Some people have superior taste buds and sharper sense of taste. I am sure people like that could tell. I mean sure there are delusional people with mediocre sense of taste who probably feel as though they “know” they could tell the difference but actually couldn’t – but that doesn’t mean there aren’t people could. How does the majority of a bunch of ordinary people represent everyone? It doesn’t. Its like saying everyone is stupid because the average person has a mediocre IQ.

  8. I do have a very good sense of taste and smell and water does taste different by brand. It has nothing to do with price. Colder water can make some water less objectionable. I find Arrowhead and Sparklett’s water to be absolutely foul. Evian is ok but my preferred is Crystal Geyser as the taste and price are a good combination. Evian tastes fine but is too expensive. Fiji I can’t stand and is too expensive, anyway.

    Unfortunately I can’t lug water home like I would need to to drink bottled water every day, so I compromise and add diet drink mix which I only care for slightly more than the tap water itself and it has to be cold or certain herbal teas make it palatable. We’re not ALL cattle.

  9. I disagree. I grew up on well water on a farm in the middle of nowhere. When I moved to the city and I’ve lived in many cities the tap water is horrible. Part of it hardness, chlorine. Bottled water may have used ozone and UV rather than chlorine, which also affects the taste. It doesn’t matter if you did blind taste tests. There are people like myself who can distinguish water the same way someone distinguishes wine. And not even all bottled waters taste the same.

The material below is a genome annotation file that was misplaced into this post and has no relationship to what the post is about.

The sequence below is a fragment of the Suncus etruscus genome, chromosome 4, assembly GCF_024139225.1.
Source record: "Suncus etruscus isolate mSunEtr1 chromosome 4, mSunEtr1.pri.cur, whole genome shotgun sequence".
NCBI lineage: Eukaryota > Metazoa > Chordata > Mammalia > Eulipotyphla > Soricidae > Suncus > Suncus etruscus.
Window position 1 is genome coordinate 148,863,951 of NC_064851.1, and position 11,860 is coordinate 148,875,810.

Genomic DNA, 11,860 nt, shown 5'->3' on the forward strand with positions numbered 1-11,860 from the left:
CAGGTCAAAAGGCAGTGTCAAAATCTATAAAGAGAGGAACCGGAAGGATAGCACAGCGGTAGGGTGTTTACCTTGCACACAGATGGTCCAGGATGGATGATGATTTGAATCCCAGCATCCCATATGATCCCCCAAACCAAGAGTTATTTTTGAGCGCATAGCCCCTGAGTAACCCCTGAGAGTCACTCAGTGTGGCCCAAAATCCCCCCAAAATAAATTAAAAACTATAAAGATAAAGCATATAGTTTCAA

If the city made the water taste better, maybe I’d drink it. But it tastes like rotten fish.

  10. This whole “research study” is incorrect and was probably never put to test.

    My mom always refills tap water in bottles and sometimes I’ll have two bottles with the same design, One refilled with tap water and one that has the bottled water still inside it and when I drink from both I can straight away tell which is bottled and which is a refill. Tap water tastes like I’m drinking a mixture of chemicals.

  11. This study was conducted poorly. There were three critical errors it overlooked:

    Regions of tap water (this was limited to very few regions and was no conducted over an expansive area). The region in which tap water is produced can drastically alter its taste.

    Individuals with hypersensitive taste. This tends to account for the majority of people who prefer bottled water over tap (except for people who live in environments with naturally bad tasting tap water). This is said to occur in roughly 25% of people, meaning a broad audience of people, can in fact, distinguish the water. Now on top of that, the England survey had an outcome of what they said was 60% of people who could not tell the difference. While that may be the majority, there is still a whopping 40% of people who did in fact notice the difference. That being said, there is still a -significant- amount of people who truly do concern themselves with the taste. It is not merely a placebo.

    Lastly, they did not mention how long the tap water in the studies were sterilized for. Now I would assume that it would be administered straight from the tap, but it did not properly tell whether or not it underwent and sterilization. This can drastically change results.